New rules on school expulsions to head off revolt

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The Independent Online

The Government is to introduce tough new guidelines on school expulsions to head off industrial action by teachers.

The Government is to introduce tough new guidelines on school expulsions to head off industrial action by teachers.

The new rules are designed to keep the most violent and disruptive pupils out of the classroom. More teachers are refusing to teach offenders and heads have threatened to disobey the rulings of appeals panels that allow expelled pupils back into their schools.

The guidelines will spell out in unprecedented detail the offences that will lead to a permanent exclusion from school. They include serious violence or threatened violence, persistent flouting of school uniform rules and severe drug-related offences such as dealing.

Ministers have drawn up the document to govern independent appeal panels, which can overturn headteachers and governors to return expelled pupils to school if parents challenge a head's ruling.

The announcement, by Jacqui Smith, the Schools minister, comes after William Hague made a series of attacks on the Government's record on school discipline.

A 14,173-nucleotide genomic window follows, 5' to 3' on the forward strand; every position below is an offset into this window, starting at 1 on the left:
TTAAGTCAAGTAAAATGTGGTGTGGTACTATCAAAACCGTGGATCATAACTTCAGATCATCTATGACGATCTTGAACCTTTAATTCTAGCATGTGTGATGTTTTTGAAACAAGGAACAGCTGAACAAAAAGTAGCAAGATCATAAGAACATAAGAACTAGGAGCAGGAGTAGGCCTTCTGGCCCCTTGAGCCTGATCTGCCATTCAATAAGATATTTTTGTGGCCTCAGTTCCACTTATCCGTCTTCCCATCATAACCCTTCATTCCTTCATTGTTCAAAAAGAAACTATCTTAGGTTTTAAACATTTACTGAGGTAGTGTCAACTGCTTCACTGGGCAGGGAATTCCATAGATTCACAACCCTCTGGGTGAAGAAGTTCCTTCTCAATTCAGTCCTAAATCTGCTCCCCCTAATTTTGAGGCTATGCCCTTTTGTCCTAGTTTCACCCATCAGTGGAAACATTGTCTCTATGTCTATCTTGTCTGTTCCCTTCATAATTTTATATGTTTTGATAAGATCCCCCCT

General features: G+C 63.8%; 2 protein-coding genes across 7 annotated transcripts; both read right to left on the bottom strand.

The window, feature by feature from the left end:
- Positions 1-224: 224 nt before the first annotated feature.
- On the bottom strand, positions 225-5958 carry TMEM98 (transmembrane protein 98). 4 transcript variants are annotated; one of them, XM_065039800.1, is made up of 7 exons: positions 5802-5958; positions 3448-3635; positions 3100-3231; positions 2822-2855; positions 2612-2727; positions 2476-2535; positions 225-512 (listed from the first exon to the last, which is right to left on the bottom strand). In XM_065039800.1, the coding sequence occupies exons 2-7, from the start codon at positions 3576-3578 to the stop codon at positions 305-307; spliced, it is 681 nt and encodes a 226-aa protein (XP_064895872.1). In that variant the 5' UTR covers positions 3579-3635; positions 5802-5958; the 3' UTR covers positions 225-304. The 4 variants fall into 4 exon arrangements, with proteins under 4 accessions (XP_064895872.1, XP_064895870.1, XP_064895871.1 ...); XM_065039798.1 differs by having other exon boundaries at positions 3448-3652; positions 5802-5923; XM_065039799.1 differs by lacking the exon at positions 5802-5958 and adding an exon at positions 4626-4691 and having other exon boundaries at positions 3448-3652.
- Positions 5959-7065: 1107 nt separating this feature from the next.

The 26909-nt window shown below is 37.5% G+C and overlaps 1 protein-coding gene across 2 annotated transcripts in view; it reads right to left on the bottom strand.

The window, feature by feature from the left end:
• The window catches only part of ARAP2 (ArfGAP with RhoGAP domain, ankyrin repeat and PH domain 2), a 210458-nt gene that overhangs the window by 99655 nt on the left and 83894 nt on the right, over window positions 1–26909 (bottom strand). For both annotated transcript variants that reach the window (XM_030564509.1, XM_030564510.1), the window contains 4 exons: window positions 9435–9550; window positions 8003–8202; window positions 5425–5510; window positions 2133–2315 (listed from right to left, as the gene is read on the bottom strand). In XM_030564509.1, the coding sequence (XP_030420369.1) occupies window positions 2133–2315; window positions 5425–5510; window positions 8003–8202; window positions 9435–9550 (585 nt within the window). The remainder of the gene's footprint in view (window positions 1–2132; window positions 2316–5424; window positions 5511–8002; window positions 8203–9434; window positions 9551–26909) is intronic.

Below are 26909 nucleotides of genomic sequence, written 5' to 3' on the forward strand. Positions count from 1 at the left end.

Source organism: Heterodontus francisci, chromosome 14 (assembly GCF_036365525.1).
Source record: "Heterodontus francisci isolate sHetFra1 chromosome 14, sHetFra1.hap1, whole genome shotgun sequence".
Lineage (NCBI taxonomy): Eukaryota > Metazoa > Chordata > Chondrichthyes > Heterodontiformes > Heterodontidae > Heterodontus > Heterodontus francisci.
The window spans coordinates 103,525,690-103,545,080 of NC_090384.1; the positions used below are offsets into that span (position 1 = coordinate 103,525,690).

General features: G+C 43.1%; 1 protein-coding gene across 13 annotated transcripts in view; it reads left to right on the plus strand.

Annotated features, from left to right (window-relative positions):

Mr Hague called last month for heads to be given greater powers to expel unruly children, including those who fail toturn up wearing the correctuniform.

Ministers have been criticised for setting national targets, which aim to cut exclusions by a third by 2002 as part of a policy of inclusion. About 10,000 children were expelled last year, down from more than 12,000 in 1998.

Heads warned that more children had to be offered one-to-one education to prevent industrial action by teachers. David Hart, the general secretary of the National Association of Head Teachers, said more disruptive pupils were being taught in isolation "because of industrial action by the unions or a decision by governors about the risk to other pupils".

Nigel de Gruchy, the general secretary of the National Association of Schoolmasters Union of Women Teachers, called for appeal panels to be abolished after a High Court judge upheld the expulsion of a boy accused of assaulting staff and pupils.

Members of NASUWT had threatened to refuse to teach the boy, aged 14, who cannot be named for legal reasons. He was reinstated after being expelled for allegedly hitting another pupil in the lunch queue.

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